Ben:  Okay. Got it. Now, you told me that on this Tennessee farm that you're podcasting, near Nashville, somewhere near Nashville, today from, you have this ancient nutrition center for regenerative agriculture and sustainability, which is kind of like your research hub where you're establishing a food forest, which I'd love to hear a little bit more about. But you mentioned you're planting like a million different superfood-bearing perennial plants over the next several years and calling them America's forgotten superfoods, like all these different species that are actually indigenous to your region.

Now, obviously, we don't have time on this show to talk about 100 different species, but I'm curious if there are any that you think are particularly intriguing, if you want to open the kimono on what you guys are doing down there. Can you share with me the strategy here behind, and this is kind of a jam-packed question, we have time, the strategy behind a food forest and what that is, why the perennial plants, and perhaps a couple examples of some of these forgotten superfoods that you're planting?

Jordan:  I'd love to. It's one of my favorite topics. So, I think the first step–and I am not trying to talk down to anyone because we were an agrarian society. And when I grew up, I literally thought food came from Publix in the health food store. I grew up in a health-conscious family. I never grew anything, I never saw anyone grow anything, it was all concrete jungle for me sort of in the suburbs. So, I mean, I didn't know the difference between a perennial and an annual and simply put a perennial as a tree, bush, shrub, hedge. You plant it once and it lives for, I'll call it five to hundreds of years. Whereas an annual, each year, you have to replant it from seed or from some type of propagated cutting, if you will.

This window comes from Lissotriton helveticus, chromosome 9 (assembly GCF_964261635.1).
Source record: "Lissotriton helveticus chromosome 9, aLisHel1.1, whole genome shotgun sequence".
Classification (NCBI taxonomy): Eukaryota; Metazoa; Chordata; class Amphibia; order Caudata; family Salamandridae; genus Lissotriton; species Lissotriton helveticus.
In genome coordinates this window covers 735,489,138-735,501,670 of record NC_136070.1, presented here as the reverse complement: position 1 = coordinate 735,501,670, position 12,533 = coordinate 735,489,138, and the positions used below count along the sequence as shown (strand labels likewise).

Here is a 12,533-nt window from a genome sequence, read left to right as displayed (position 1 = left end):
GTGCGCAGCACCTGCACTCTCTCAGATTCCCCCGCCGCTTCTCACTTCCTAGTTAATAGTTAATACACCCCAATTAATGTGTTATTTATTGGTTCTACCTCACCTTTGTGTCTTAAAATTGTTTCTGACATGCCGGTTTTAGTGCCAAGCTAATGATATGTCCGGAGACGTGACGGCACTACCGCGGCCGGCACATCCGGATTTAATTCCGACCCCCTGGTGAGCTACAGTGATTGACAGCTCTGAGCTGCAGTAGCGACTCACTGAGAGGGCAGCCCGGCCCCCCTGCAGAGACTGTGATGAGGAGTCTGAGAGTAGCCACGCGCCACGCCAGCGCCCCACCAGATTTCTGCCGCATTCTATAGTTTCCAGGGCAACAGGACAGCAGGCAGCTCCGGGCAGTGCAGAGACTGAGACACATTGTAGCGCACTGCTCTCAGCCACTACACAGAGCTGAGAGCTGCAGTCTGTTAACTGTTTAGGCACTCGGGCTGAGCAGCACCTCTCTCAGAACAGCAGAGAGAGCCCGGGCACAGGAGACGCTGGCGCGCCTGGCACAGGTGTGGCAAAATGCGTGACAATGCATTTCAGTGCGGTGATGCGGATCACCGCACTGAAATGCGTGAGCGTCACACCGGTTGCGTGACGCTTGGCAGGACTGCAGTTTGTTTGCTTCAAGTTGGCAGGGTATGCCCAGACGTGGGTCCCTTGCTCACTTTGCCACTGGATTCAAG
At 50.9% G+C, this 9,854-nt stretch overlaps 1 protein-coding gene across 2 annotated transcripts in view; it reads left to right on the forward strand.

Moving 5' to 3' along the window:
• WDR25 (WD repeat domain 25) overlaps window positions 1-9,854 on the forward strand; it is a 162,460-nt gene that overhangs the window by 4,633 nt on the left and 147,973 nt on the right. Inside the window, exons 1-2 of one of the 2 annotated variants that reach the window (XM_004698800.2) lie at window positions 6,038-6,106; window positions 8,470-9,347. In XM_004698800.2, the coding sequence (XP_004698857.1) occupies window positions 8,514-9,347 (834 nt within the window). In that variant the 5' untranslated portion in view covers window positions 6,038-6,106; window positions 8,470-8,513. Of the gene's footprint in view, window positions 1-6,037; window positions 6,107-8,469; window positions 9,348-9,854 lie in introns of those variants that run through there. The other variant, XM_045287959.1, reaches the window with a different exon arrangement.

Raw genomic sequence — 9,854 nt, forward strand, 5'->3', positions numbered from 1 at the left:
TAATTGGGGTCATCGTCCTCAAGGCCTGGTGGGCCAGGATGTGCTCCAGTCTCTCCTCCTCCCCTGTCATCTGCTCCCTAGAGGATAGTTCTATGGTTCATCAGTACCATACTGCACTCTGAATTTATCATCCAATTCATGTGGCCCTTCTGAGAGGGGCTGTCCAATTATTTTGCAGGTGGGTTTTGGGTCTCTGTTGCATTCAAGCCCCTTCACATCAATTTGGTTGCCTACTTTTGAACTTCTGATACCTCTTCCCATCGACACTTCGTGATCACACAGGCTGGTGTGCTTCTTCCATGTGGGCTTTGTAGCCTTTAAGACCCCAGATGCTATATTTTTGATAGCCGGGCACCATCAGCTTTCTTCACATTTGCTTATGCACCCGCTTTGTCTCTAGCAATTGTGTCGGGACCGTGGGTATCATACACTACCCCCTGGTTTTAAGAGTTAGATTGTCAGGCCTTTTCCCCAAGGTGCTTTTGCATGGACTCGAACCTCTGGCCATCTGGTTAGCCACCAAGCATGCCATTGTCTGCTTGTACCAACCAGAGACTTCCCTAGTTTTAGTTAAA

So, there's a huge difference for the environment and our bodies. When you consume an annual plant, and that's kale, that's carrots, that's broccoli, these are good foods for you, don't get me wrong. They're really disruptive in the environment even if they're organic because you're constantly disturbing topsoil, releasing carbon, and all the things that come with that. A perennial is something you plant once. And if it's a certain plant, your great-grandchildren can eat the fruit of it. I mean, Ben, what could get better than that? Seriously, you plant a tree and it's a legacy. And so, I didn't appreciate this growing up, I didn't understand it in my 20s and 30s, but I probably would say that my appreciation for perennial plants is as great as anyone could appreciate anything on this Earth.